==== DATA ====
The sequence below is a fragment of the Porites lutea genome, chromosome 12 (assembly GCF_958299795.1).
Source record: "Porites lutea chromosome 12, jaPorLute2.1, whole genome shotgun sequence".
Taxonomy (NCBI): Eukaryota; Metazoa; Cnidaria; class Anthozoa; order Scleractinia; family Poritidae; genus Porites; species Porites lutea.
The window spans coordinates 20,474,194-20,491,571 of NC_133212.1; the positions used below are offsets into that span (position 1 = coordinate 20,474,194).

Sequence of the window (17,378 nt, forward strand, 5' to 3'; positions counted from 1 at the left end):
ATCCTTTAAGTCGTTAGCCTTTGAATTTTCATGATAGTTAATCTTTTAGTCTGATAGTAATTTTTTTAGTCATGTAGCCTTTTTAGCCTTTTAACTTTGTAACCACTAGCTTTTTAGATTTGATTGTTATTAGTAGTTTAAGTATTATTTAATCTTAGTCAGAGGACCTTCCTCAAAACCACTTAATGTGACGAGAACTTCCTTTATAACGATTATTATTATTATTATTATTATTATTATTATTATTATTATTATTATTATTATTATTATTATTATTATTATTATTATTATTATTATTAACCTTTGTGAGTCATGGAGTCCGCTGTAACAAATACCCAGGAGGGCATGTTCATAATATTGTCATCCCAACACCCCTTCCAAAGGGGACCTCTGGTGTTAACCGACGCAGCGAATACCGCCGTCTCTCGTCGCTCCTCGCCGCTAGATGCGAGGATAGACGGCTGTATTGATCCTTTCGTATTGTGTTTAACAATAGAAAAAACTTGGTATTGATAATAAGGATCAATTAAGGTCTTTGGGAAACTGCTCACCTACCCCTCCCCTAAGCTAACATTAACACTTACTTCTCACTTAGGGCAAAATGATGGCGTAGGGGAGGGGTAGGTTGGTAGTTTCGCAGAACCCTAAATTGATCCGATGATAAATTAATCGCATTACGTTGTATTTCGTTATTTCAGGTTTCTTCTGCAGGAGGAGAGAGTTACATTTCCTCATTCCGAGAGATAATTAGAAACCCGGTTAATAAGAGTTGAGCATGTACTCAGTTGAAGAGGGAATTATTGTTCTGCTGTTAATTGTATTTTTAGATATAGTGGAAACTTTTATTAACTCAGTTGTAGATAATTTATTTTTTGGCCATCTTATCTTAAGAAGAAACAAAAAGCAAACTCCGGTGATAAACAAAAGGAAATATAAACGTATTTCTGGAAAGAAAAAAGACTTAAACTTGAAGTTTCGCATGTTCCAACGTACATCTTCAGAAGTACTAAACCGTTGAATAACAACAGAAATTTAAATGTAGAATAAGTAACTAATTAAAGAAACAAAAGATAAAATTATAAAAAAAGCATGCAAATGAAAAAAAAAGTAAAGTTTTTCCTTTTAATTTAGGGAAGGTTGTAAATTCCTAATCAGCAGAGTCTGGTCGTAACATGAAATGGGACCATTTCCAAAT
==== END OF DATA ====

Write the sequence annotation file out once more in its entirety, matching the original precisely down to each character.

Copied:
The sequence below is a fragment of the Porites lutea genome, chromosome 12 (assembly GCF_958299795.1).
Source record: "Porites lutea chromosome 12, jaPorLute2.1, whole genome shotgun sequence".
Taxonomy (NCBI): Eukaryota; Metazoa; Cnidaria; class Anthozoa; order Scleractinia; family Poritidae; genus Porites; species Porites lutea.
The window spans coordinates 20,474,194-20,491,571 of NC_133212.1; the positions used below are offsets into that span (position 1 = coordinate 20,474,194).

Sequence of the window (17,378 nt, forward strand, 5' to 3'; positions counted from 1 at the left end):
ATCCTTTAAGTCGTTAGCCTTTGAATTTTCATGATAGTTAATCTTTTAGTCTGATAGTAATTTTTTTAGTCATGTAGCCTTTTTAGCCTTTTAACTTTGTAACCACTAGCTTTTTAGATTTGATTGTTATTAGTAGTTTAAGTATTATTTAATCTTAGTCAGAGGACCTTCCTCAAAACCACTTAATGTGACGAGAACTTCCTTTATAACGATTATTATTATTATTATTATTATTATTATTATTATTATTATTATTATTATTATTATTATTATTATTATTATTATTATTATTATTATTAACCTTTGTGAGTCATGGAGTCCGCTGTAACAAATACCCAGGAGGGCATGTTCATAATATTGTCATCCCAACACCCCTTCCAAAGGGGACCTCTGGTGTTAACCGACGCAGCGAATACCGCCGTCTCTCGTCGCTCCTCGCCGCTAGATGCGAGGATAGACGGCTGTATTGATCCTTTCGTATTGTGTTTAACAATAGAAAAAACTTGGTATTGATAATAAGGATCAATTAAGGTCTTTGGGAAACTGCTCACCTACCCCTCCCCTAAGCTAACATTAACACTTACTTCTCACTTAGGGCAAAATGATGGCGTAGGGGAGGGGTAGGTTGGTAGTTTCGCAGAACCCTAAATTGATCCGATGATAAATTAATCGCATTACGTTGTATTTCGTTATTTCAGGTTTCTTCTGCAGGAGGAGAGAGTTACATTTCCTCATTCCGAGAGATAATTAGAAACCCGGTTAATAAGAGTTGAGCATGTACTCAGTTGAAGAGGGAATTATTGTTCTGCTGTTAATTGTATTTTTAGATATAGTGGAAACTTTTATTAACTCAGTTGTAGATAATTTATTTTTTGGCCATCTTATCTTAAGAAGAAACAAAAAGCAAACTCCGGTGATAAACAAAAGGAAATATAAACGTATTTCTGGAAAGAAAAAAGACTTAAACTTGAAGTTTCGCATGTTCCAACGTACATCTTCAGAAGTACTAAACCGTTGAATAACAACAGAAATTTAAATGTAGAATAAGTAACTAATTAAAGAAACAAAAGATAAAATTATAAAAAAAGCATGCAAATGAAAAAAAAAGTAAAGTTTTTCCTTTTAATTTAGGGAAGGTTGTAAATTCCTAATCAGCAGAGTCTGGTCGTAACATGAAATGGGACCATTTCCAAAT